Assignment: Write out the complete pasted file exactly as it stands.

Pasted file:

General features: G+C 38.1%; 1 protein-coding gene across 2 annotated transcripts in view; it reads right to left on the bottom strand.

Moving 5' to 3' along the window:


General features: G+C 38.1%; 1 protein-coding gene across 2 annotated transcripts in view; it reads right to left on the bottom strand.

Moving 5' to 3' along the window: